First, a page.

UC Berkeley Web Feature
Rx for Social Security
UC Berkeley experts diagnose the problem, suggest remedies for ailing retirement savings system
The nation's Social Security program is at the center of a national debate, thrust into the spotlight by President Bush's announcement that reforming the system is a primary goal for his second term. Several UC Berkeley professors are experts on various aspects of this sweeping debate, including the health of the Social Security system, the risks and benefits of privatization and how proposed changes would affect certain segments of our society.
Robert D. Burch Professor of Economics and Law and director of UC Berkeley’s Burch Center on Tax Policy and Public Finance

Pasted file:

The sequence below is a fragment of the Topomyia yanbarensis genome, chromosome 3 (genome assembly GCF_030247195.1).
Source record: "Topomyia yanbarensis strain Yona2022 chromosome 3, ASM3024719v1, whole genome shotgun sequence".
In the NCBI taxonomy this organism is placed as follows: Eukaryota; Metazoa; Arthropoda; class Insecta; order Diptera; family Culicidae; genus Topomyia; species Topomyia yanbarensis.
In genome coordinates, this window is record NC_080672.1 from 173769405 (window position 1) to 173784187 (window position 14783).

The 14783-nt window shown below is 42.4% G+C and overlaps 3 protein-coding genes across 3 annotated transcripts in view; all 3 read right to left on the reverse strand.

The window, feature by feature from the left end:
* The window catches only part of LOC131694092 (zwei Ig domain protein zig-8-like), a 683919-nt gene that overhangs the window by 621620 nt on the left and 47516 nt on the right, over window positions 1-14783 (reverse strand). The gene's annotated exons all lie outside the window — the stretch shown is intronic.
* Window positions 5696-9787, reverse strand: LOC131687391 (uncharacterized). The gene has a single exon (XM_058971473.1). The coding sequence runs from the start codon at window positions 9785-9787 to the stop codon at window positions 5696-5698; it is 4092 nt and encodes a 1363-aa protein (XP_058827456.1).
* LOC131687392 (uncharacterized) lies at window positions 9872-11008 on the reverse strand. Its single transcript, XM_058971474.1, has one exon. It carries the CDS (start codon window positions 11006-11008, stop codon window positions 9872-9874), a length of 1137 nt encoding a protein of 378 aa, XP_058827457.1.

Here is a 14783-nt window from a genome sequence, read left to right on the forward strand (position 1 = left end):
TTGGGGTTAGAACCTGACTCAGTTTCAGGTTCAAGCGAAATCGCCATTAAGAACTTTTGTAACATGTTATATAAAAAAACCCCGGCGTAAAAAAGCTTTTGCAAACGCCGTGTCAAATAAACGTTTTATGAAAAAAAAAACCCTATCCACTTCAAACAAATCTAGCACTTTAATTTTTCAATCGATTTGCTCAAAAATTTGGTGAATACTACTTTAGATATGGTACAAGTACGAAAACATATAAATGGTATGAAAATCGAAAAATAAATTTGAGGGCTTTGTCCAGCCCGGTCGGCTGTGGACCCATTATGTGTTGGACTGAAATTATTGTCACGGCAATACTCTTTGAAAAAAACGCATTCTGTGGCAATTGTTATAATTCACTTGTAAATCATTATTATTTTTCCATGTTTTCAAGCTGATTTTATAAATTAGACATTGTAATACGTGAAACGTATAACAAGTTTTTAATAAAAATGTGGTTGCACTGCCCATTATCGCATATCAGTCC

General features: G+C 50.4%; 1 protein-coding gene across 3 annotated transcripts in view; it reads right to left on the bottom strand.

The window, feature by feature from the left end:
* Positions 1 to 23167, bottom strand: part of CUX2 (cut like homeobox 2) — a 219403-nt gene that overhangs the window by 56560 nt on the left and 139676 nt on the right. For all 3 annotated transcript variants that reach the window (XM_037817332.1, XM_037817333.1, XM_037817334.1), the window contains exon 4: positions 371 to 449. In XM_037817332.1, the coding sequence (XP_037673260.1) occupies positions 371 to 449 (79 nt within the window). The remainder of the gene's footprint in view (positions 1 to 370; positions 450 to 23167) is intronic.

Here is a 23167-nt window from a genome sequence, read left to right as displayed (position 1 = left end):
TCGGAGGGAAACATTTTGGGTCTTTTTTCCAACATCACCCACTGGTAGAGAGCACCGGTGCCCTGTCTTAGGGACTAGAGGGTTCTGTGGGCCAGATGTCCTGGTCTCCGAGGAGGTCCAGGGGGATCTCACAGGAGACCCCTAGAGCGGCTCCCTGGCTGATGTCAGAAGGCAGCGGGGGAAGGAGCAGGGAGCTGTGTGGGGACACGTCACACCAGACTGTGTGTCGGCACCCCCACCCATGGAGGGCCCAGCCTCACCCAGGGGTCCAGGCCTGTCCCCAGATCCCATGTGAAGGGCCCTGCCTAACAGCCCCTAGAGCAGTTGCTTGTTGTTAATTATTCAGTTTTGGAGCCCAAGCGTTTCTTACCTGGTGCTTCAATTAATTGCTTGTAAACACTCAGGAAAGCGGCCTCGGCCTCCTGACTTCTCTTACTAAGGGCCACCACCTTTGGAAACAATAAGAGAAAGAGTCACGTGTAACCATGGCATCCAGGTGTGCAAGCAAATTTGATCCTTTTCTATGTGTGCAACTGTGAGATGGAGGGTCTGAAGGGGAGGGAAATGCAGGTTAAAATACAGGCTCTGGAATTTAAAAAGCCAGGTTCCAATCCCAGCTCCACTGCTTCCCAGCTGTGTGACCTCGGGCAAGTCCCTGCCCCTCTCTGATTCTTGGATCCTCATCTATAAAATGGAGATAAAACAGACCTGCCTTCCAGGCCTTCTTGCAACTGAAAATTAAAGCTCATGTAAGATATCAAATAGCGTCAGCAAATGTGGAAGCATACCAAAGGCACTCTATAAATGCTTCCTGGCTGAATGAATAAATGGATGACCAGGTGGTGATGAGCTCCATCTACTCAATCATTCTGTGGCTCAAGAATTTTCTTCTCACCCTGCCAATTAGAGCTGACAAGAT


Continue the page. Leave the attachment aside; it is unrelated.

Q&A: Should we let people fend for themselves?
Professor Auerbach assesses the health of the Social Security system, the risks, benefits and motivations behind privatization, and assesses who would win and who would lose in a privatized system. More >
Professor of economics and demography, and director of UC Berkeley's Center for the Demography and Economics of Aging
Q&A: Demography of Social Security's problem 'is not overwhelming'
Professor Lee challenges critics who say the size of the looming Social Security deficit is being exaggerated, and compares the dimensions of the Social Security problem to other challenges facing the country and to similar retirement programs in other industrialized nations. More >
2000 Nobel Laureate in Economics and E. Morris Cox Professor of Economics
Q&A: Some people are going to choose badly; then what?
Professor McFadden looks at the plusses and minuses of private accounts, the likely impact on elderly Americans, and the politics behind the debate. More >